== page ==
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XB-ART-10415
J Neurosci September 1, 2000; 20 (17): 6394-403.
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The polyglutamine expansion in spinocerebellar ataxia type 6 causes a beta subunit-specific enhanced activation of P/Q-type calcium channels in Xenopus oocytes.

Restituito S , Thompson RM , Eliet J , Raike RS , Riedl M , Charnet P , Gomez CM .


Abstract
Spinocerebellar ataxia type 6 (SCA6) is a dominantly inherited degenerative disorder of the cerebellum characterized by nearly selective and progressive death of Purkinje cells. The underlying mutation in SCA6 consists of an expansion of a trinucleotide CAG repeat in the 3'' region of the gene, CACNA1A, encoding the alpha(1A) subunit of the neuronal P/Q-type voltage-gated calcium channel. Although it is known that this mutation results in an expanded tract of glutamine residues in some alpha(1A) splice forms, the distribution of these splice forms and the role of this mutation in the highly selective Purkinje cell degeneration seen in SCA6 have yet to be elucidated. Using specific antisera we demonstrate that the pathological expansion in SCA6 can potentially be expressed in multiple isoforms of the alpha(1A) subunit, and that these isoforms are abundantly expressed in the cerebellum, particularly in the Purkinje cell bodies and dendrites. Using alpha(1A) subunit chimeras expressing SCA6 mutations, we show that the SCA6 polyglutamine expansion shifts the voltage dependence of channel activation and rate of inactivation only when expressed with beta(4) subunits and impairs normal G-protein regulation of P/Q channels. These findings suggest the possibility that SCA6 is a channelopathy, and that the underlying mutation in SCA6 causes Purkinje cell degeneration through excessive entry of calcium ions.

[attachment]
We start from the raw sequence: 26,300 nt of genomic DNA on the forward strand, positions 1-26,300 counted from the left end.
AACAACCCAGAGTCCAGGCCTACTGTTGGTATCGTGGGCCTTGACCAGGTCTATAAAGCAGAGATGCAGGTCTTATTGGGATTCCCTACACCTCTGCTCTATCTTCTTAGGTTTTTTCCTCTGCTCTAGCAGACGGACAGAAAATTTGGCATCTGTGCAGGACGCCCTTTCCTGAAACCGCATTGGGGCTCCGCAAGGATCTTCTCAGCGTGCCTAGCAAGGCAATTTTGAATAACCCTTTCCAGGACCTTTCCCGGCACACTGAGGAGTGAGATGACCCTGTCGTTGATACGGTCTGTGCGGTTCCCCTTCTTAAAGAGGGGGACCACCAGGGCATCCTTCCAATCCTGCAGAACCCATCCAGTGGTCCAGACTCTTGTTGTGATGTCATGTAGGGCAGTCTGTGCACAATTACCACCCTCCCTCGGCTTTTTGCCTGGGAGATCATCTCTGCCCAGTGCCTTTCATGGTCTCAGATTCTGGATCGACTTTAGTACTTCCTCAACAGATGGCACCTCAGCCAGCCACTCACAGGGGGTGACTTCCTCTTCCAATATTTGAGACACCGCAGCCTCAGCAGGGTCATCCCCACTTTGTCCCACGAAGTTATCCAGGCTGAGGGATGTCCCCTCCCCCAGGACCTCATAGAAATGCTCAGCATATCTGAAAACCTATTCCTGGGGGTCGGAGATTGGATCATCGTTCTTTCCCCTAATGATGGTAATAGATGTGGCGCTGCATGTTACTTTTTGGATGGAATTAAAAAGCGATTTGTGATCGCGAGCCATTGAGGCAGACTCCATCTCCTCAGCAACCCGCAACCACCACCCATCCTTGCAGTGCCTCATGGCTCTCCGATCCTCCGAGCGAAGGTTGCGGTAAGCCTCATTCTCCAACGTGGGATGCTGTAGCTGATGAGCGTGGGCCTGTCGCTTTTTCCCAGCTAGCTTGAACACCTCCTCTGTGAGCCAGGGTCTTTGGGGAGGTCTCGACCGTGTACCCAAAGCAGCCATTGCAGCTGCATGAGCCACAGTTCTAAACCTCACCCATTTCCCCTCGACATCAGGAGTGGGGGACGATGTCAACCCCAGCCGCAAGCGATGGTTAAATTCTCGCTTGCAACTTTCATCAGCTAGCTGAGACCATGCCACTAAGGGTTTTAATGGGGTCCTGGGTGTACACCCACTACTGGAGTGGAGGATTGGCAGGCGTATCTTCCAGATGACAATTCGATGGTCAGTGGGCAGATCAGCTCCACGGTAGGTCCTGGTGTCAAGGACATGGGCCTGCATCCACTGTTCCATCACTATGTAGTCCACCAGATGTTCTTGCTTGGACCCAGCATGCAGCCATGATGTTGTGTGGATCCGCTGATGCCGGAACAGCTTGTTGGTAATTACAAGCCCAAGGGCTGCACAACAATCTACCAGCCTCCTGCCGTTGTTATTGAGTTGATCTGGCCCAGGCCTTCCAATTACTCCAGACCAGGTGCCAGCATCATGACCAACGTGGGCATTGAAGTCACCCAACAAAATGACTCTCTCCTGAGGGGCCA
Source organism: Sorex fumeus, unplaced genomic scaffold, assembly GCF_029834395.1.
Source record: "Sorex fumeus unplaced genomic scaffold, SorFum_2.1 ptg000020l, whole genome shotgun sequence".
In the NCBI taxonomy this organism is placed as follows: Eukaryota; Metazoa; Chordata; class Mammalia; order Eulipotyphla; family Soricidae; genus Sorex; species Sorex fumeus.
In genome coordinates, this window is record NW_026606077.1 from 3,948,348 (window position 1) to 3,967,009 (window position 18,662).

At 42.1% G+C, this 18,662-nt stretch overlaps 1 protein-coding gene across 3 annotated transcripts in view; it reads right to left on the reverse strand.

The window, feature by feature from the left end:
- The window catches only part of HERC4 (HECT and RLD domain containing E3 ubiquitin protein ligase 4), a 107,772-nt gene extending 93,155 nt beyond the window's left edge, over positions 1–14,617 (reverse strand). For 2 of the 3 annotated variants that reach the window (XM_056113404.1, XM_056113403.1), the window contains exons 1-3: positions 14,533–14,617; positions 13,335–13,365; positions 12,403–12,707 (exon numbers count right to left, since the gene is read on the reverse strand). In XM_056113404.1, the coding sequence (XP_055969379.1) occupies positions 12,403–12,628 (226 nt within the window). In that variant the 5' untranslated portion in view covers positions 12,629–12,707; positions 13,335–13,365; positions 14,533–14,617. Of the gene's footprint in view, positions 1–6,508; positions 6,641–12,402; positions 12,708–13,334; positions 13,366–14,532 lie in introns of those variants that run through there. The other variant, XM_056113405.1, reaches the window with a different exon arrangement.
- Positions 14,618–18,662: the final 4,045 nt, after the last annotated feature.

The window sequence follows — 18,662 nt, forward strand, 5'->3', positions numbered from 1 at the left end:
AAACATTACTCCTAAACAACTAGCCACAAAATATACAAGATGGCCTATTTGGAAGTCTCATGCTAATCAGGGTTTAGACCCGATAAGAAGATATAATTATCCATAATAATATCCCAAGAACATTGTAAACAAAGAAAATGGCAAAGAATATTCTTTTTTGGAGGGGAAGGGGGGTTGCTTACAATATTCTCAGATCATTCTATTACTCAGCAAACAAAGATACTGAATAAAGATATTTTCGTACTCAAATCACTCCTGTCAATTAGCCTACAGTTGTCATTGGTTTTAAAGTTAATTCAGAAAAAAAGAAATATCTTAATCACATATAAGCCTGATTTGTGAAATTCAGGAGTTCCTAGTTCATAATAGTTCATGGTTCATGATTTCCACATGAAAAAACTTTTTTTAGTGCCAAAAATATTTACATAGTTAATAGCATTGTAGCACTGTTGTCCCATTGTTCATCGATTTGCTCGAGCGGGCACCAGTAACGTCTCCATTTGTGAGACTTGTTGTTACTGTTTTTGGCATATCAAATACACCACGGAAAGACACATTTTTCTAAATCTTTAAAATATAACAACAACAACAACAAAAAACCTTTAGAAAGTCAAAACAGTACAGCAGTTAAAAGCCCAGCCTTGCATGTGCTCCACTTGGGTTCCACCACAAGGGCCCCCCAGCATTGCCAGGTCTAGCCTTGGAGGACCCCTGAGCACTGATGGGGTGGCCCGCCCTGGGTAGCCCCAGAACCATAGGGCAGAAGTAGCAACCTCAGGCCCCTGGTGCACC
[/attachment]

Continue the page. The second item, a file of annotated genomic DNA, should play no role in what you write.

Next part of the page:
PubMed ID: 10964945
PMC ID: PMC6772973
Article link: J Neurosci
Grant support: [+]

Species referenced: Xenopus laevis
Genes referenced: cacna1a

References [+] :
, A novel gene containing a trinucleotide repeat that is expanded and unstable on Huntington's disease chromosomes. The Huntington's Disease Collaborative Research Group. 1993, Pubmed